The Meeting is public, please go and witness what those “in charge” are discussing. See for place (Carson City and Las Vegas) and agenda:
The agenda is here.
The Meeting is public, please go and witness what those “in charge” are discussing. See for place (Carson City and Las Vegas) and agenda:
The agenda is here.
Note: the meeting was postponed.
Note: Please try to attend this meeting, and submit a comment! The Admin Rules/Regulations that will be discussed can be found in their entirety here.
Board of State Prison Commissioners
Date/Time of Meeting: Tuesday, November 15, 2011 at 11:30 a.m.
State Capitol Building Annex
101 N. Carson Street
Carson City, NV
Grant Sawyer State Office Bldg
East Washington Ave. 555
Las Vegas, NV
I. Call to Order.
II. Public Comment.
III. Acceptance and Approval of Minutes – March 8, 2011 meeting.(For Possible Action)
IV. Discussion/possible action relating to plans to implement the closure of Nevada State Prison – Greg Cox, Director. (For Possible Action)
V. Presentation & Discussion on Hospital Health Inspection Overview pursuant to NRS 209.382– Dr. Tracey Green, State Health Officer, Nevada State Health Division. (For Possible Action)
VI. Discussion/possible action regarding State Administrative Regulations (Attachment 1)- Greg Cox, Director. (For Possible Action)
VII. Board Member Comments.
VIII. Public Comment.
IX. Adjournment. (For Possible Action)
Note: Any agenda item may be taken out-of-order; items may be combined for consideration by the public body; and items may be pulled or removed from the agenda at any time. Public Comment may be limited to three minutes per speaker. Members of the public are encouraged to submit written comments for the record.
We are pleased to make reasonable accommodations for attendees with disabilities. Please notify Anne Della Rosa at (775) 684-5708. Notice of this meeting was posted in Carson City at the Nevada State Library, Nevada State Capitol Building, Nevada State Legislative Building and the Grant Sawyer State Office Building in Las Vegas; and
at www.nvsos.gov and http://www.doc.nv.gov/board/index.php?idnum=0 .
VERA, Institute of Justice, produced this 52 page report recently, after a year of researching what could be improved within the prisons in Nevada (which would mean: a lot has to be improved, otherwise we would not exist).
Oversight Status Report Regarding the Nevada Department of Corrections:
A Report of the Corrections Support and Accountability Project
The report can be read here:
The executive summary:
The Vera Institute of Justice is pleased to present this report of the Corrections Support and Accountability Project. The Project partners us with five jurisdictions – two states and three counties – to help each partner jurisdiction develop meaningful oversight of its prisons or jails specifically tailored to its needs.
This report, and the recommendations summarized below, is the result of partnership
with and the dedication of several Nevada State agencies, including the Nevada
Department of Corrections and the Nevada Board of State Prison Commissioners, as well
as the participation of other individuals and agencies, including the Nevada Legislature, the Governor’s Office, the Attorney General’s Office, the Secretary of State’s Office, United States District Court for the District of Nevada, American Federation of State and Municipal Employees, Nevada Corrections Association and individual inmate advocates.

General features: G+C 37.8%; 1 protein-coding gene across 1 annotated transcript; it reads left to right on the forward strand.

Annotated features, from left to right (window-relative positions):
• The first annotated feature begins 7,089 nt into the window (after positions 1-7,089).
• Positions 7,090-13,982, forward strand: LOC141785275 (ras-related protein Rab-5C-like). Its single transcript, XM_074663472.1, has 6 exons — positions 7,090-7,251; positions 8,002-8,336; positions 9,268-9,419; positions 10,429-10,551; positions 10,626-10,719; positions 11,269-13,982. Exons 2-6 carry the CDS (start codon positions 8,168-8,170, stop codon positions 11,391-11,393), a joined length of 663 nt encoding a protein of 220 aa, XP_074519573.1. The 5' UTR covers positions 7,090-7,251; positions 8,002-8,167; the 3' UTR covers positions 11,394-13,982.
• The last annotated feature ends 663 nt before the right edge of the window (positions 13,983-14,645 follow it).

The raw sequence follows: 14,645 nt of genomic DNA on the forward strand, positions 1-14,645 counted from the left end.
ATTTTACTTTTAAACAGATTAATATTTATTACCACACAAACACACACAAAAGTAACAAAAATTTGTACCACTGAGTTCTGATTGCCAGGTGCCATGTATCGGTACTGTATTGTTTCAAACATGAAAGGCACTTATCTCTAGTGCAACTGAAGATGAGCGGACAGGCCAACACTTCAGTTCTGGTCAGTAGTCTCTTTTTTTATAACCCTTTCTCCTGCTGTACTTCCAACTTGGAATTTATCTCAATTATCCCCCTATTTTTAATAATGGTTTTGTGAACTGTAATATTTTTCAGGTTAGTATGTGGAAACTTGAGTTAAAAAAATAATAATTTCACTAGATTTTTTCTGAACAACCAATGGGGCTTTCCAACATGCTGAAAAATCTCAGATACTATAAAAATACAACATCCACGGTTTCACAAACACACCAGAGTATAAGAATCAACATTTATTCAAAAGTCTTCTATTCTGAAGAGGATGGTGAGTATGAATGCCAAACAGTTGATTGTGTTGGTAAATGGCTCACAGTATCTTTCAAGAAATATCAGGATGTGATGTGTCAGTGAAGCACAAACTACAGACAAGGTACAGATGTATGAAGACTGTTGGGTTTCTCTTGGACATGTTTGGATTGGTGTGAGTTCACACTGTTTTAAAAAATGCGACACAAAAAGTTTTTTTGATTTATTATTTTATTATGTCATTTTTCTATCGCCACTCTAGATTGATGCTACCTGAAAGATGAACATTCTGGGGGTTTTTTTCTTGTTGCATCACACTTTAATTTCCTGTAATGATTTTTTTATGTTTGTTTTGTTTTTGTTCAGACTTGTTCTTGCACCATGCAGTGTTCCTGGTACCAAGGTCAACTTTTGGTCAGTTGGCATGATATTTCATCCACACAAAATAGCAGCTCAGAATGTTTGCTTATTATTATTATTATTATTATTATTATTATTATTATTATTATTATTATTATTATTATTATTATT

In particular, this work would not have been possible without the leadership of Director Skolnik, who was incredibly accommodating and willing to open up his Department to this review. With the help of these participants we investigated the current mechanisms of correctional accountability and transparency already in place in the NDOC. This process included visits to prison facilities, numerous interviews, research, and meetings with NDOC staff and administrators and stakeholders to determine the most pressing oversight needs of Nevada’s correctional system.
At the time of this report, NDOC has made progress implementing several of these
recommendations. We believe that, with time and the cooperation of other Nevada
stakeholders, implementing the remaining recommendations will enable the state to better evaluate the use of resources to support NDOC, identify inefficiencies, manage risk, measure the success and failures of programs and policies in order to guide future decision-making, build public confidence and public interest in NDOC, and promote good governance and professionalism. While we recognize that some of the
recommendations may be aspirational during these economic times, many are costeffective and may lead to long-term savings. Others should be considered for
implementation when it is financially feasible.
The recommendations are provided in summary below for convenience. We encourage a full review of the report to understand the context and reasoning behind each of the recommendations.
1. Conduct more formal and regular audits of both southern and northern
2. Create formal follow-up for problems identified during internal audits.
3. Improve tracking system for inmate grievances and generate regular reports.
4. Resolve more inmate grievances at the facility level.
5. Consider creating a citizens review board for the inmate grievance process.
6. Implement a staff survey.
7. Provide pro bono attorneys for inmates in the Inmate Early Mediation
8. Keep more investigations at the facility level.
9. Provide additional training on NOTIS for staff at all levels.
10. Train select staff to run reports in NOTIS.